Paper should be typed in font size 12 and Times New Roman, double-spaced. The limit is 4 pages. “Outside Sources, Internet Sources Only. The Maximum for Internet Sources is 2 to 3 Only.”
**You should take the perspective of either being the person who has to make the key decisions in the case, or of a consultant who has been hired by this person to provide expert recommendations. Either way, you should identify the key issues (problems), list relevant alternative actions that can be used to deal with these issues, analyze them, and finally select the best one as your recommendation.**
Start your report by writing the case title. “Then, follow the pattern of the following example below:”
1. Sales have declined by 10 percent over the last 12 months
List of alternatives:
1. Increase advertising by $5 million annually
2. Drop the brand
3. Redesign the brand by increasing R&D expenses by $3 million over the next 18 months
Analysis of the alternatives:
1. (here you will list the advantages and disadvantages of alternative #1, i.e. the increase in advertising)
2. Advantages and disadvantages of alternative #2, i.e. dropping the brand
3. Advantages and disadvantages of alternative #3
Recommend alternative #1, because… (You need to explain why you think that based on your previous analysis alternative #1 is superior to the others due to its more favorable ratio of advantages to disadvantages.
Keep in mind that sometimes you may decide to combine more than one alternative in your recommendations, as long as they are not mutually incompatible. In the above example, one cannot combine alternatives #1 and #2, but one could combine alternatives #1 and #3. In case you decide to combine more than one alternative in your recommendation, you will still need to prioritize them, i.e. explain which alternative should be implemented first, and which one should be implemented second.
Keep in mind that when you list your alternatives, they should be specific actions. Avoid generalities such as “improve quality”, “rethink strategy”, etc. You need to explain exactly what to do to achieve the objective. Do not confuse the goal with the means to achieve it. The goal is dealing with the issue, and the means are the alternatives.
Yak Milk: Niche or Nightmare?
Toto, I don’t think we’re in Kansas anymore, mutters Dave Peters, the Strategic Director for ABCI, as he hedges closer to one of his colleagues. Okay, so it’s not the most original line, but chalk it up to jet lag, long, busy days, and a heavy dose of cultural shock. It is mid-July 2002 and Dave and his colleagues from ABCI, an agricultural and dairy food consulting company headquartered in Minneapolis, are standing at the top of a cold and windy Chinese mountain pass of Tibetan Buddhist priests. First the priests present Dave and his team with a traditional fringed kata, or prayer shawl. A kata is made of white silk and is about 12 feet long and 12-18 inches wide. It is worn like a scarf over the shoulders, so it hangs down well below the knees. The priests then proceeded to bless their rest of their journey and their upcoming project by throwing hundreds of rainbow-hued prayer papers to the winds. I know, replies to Doug Leeward, the equipment consultant, as he climbs back into the minibus. This has been some trip already, and we are not even there yet. So far, the team has traveled 16 hours by air from Minneapolis, Minnesota, in the United States to Beijing, capital of the People’s Republic of China. After a recovery case and squeezing in the Great Wall of China, and the Tiananmen Square and the Forbidden City, they have taken another three-hour flight to Chengdu, the capital of Sichuan Province. From there, it has been another 500 km (about 300 miles) to their final destination at Hongyuan, which is still in Sichuan Province, but lies high on the Tibetan plateau in those last 500 km, many of which they have already covered, are a harrowing 12 hour drive on roads perched perilously along the sides of the mountains.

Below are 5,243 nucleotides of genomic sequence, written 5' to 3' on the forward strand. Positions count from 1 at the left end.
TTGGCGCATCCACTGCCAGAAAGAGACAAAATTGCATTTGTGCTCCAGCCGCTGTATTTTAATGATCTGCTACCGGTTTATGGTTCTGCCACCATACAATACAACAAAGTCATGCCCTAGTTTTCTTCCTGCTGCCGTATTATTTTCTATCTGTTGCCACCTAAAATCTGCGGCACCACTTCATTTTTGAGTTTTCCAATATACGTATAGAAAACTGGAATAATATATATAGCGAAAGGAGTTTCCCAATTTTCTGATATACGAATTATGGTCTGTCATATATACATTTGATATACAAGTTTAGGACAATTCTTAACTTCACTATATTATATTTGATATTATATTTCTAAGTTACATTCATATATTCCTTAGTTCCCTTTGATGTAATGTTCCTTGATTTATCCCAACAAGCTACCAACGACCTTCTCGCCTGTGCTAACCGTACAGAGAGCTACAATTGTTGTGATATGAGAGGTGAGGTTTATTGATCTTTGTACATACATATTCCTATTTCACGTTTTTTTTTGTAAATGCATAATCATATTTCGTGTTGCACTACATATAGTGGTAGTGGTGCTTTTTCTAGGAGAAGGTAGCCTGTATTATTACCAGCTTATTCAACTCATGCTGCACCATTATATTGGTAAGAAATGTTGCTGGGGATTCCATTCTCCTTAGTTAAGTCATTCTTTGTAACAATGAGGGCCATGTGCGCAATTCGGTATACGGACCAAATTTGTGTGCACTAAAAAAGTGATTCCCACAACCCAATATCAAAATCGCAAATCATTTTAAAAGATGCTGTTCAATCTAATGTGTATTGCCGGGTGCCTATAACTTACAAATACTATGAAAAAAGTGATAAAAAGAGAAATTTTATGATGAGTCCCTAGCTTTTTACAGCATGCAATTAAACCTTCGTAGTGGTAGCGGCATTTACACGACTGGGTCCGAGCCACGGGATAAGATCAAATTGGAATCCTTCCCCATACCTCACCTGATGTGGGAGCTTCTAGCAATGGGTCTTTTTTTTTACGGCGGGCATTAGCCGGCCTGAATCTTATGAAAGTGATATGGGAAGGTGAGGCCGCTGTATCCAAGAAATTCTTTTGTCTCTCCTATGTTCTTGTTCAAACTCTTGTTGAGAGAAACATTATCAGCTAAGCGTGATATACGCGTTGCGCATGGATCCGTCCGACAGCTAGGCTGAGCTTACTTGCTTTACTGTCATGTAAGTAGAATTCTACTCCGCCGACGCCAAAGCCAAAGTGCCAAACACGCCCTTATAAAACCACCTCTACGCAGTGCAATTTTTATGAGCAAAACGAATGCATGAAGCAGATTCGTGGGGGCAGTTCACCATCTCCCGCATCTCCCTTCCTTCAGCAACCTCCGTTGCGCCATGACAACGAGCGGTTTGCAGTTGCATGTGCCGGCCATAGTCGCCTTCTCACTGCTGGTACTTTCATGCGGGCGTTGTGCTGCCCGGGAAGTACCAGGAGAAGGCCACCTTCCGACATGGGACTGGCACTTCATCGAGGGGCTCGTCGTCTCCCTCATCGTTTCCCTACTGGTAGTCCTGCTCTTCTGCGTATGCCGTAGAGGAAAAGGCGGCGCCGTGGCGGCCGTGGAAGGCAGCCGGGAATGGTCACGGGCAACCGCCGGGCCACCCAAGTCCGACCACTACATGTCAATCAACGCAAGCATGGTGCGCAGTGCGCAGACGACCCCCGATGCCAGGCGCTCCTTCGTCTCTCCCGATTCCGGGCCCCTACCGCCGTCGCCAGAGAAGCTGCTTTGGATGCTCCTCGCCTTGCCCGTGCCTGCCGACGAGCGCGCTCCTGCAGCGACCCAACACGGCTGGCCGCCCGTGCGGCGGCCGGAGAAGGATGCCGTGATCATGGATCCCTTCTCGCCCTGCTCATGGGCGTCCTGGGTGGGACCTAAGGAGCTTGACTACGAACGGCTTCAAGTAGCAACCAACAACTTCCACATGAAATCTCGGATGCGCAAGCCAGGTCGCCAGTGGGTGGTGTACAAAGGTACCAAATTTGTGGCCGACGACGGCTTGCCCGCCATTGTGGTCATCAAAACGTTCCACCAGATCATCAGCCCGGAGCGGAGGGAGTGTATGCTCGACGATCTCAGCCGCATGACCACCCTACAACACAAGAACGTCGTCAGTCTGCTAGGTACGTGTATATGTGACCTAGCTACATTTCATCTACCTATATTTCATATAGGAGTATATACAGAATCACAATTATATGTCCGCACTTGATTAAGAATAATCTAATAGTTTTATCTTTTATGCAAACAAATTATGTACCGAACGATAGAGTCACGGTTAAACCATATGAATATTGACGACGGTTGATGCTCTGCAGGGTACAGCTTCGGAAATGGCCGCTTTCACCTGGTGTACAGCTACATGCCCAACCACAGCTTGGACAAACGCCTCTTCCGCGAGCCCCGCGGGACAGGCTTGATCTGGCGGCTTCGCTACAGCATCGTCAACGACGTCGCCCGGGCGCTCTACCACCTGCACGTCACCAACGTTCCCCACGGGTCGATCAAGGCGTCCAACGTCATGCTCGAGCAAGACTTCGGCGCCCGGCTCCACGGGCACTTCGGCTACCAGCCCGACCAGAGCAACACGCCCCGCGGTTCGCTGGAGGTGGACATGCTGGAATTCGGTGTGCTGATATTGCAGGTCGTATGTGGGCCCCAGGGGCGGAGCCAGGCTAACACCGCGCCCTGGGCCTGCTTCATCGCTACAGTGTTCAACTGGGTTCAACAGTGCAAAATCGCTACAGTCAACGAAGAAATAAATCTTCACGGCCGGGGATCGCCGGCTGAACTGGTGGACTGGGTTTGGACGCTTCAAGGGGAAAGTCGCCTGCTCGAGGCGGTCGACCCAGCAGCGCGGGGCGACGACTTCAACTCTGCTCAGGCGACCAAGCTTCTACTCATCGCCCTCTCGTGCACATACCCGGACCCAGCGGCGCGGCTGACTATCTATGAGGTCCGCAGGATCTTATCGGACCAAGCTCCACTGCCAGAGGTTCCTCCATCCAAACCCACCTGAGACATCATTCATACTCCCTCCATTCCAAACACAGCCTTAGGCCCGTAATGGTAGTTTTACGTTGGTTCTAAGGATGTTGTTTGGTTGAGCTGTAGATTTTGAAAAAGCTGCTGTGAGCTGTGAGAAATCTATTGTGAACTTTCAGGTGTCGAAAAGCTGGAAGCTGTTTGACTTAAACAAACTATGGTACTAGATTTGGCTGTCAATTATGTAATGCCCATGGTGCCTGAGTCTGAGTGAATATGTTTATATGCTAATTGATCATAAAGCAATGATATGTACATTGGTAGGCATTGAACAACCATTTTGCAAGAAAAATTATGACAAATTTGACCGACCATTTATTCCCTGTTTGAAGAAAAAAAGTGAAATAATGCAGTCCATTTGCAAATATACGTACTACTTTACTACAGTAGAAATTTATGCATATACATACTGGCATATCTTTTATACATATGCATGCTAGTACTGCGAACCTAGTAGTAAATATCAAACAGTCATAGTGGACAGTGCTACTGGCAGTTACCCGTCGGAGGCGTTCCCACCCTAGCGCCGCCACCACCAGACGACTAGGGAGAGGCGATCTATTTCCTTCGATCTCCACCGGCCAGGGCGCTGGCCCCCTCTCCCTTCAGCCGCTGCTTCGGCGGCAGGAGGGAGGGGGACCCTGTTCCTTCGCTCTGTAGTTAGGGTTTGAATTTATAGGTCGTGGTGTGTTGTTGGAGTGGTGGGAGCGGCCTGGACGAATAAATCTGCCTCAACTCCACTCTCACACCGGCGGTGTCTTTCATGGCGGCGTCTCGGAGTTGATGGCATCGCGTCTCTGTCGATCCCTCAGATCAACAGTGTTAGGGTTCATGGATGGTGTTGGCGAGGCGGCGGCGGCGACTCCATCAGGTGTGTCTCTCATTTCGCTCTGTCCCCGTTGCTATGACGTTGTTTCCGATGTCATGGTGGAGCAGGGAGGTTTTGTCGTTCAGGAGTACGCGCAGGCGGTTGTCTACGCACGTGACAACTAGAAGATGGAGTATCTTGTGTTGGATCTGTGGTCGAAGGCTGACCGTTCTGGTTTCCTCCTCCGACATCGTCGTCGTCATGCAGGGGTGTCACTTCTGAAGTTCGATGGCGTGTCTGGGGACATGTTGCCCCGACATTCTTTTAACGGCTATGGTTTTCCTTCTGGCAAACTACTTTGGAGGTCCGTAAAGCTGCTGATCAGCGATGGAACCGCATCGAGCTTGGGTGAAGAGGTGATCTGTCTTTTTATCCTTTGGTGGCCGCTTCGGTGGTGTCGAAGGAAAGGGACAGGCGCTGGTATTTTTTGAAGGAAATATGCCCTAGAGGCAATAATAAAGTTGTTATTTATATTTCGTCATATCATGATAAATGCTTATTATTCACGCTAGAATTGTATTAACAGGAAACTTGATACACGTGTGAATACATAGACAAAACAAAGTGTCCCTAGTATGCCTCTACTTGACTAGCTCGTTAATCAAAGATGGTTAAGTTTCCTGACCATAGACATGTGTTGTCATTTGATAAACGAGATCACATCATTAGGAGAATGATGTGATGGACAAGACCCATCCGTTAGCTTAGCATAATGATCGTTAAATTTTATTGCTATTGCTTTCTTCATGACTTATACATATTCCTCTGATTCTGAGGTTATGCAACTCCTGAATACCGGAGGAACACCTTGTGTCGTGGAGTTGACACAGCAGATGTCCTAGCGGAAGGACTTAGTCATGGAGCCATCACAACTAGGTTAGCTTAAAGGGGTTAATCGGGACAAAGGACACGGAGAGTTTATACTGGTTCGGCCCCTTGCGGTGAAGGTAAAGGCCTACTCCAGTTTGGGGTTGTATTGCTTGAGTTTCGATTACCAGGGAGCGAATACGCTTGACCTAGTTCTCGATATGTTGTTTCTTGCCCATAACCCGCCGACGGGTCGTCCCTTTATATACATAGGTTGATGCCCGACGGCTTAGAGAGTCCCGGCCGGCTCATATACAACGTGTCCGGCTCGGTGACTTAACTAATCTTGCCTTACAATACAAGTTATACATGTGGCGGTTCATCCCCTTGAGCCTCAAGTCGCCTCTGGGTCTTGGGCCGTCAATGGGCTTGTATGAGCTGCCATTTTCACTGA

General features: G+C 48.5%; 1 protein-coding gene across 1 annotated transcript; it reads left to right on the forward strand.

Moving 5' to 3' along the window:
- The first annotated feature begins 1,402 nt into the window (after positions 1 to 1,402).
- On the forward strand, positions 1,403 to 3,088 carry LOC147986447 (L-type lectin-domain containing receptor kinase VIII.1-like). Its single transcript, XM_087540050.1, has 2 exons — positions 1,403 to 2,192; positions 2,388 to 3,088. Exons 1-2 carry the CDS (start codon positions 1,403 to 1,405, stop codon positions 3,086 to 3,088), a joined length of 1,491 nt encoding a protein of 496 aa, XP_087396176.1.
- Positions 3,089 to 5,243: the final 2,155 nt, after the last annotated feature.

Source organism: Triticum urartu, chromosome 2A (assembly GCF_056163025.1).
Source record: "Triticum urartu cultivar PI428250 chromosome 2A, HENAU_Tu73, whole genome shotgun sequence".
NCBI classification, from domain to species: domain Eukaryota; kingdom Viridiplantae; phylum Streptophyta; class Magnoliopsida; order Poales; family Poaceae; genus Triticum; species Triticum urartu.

Doug continues in wild-eyed fascination, did you notice that when the road came dangerously close to the edge of the cliff, there was a barrier; sort of a broken curb that would not stop much of anything from plunging hundreds of feet into the river below? Most of the time rule the road seemed too close to the edge for even that. It did not help much when the driver told us a minibus going Hongyuan had plunged over the edge last week with only the driver surviving. Yeah, and then there is the food. Duck tongues, chicken combs, yak tendons, and chicken feet are not terribly popular in Minneapolis, squeals Liz Green, the marketing representative. Some of it’s been good, but others, well, I guess it’s an acquired taste. If I had known there were not any forks or knives here, I would have brought my own. At this rate, I will get rid of all those extra pounds I have been meaning to lose. And do not get me started on the toilet facilities! Squatting over a hole in the floor and watching a river roar several hundred yards below sure gives a whole new meaning to the work picturesque. Later that evening at the Hotel in Hongyuan, the team holds a short debriefing on the impressions so far. Then it sets tomorrow’s agenda. Dave and his team are just beginning an exploratory trip to determine if a feasible project exists or not. They know a lot more of the background, and nothing seems particularly appealing so far. As Ms. Zhong, the groups’ translator and assistant, passes out to portable oxygen bottles to combat altitude sickness, Dave sums up the group’s initial reaction, what the heck are we doing here?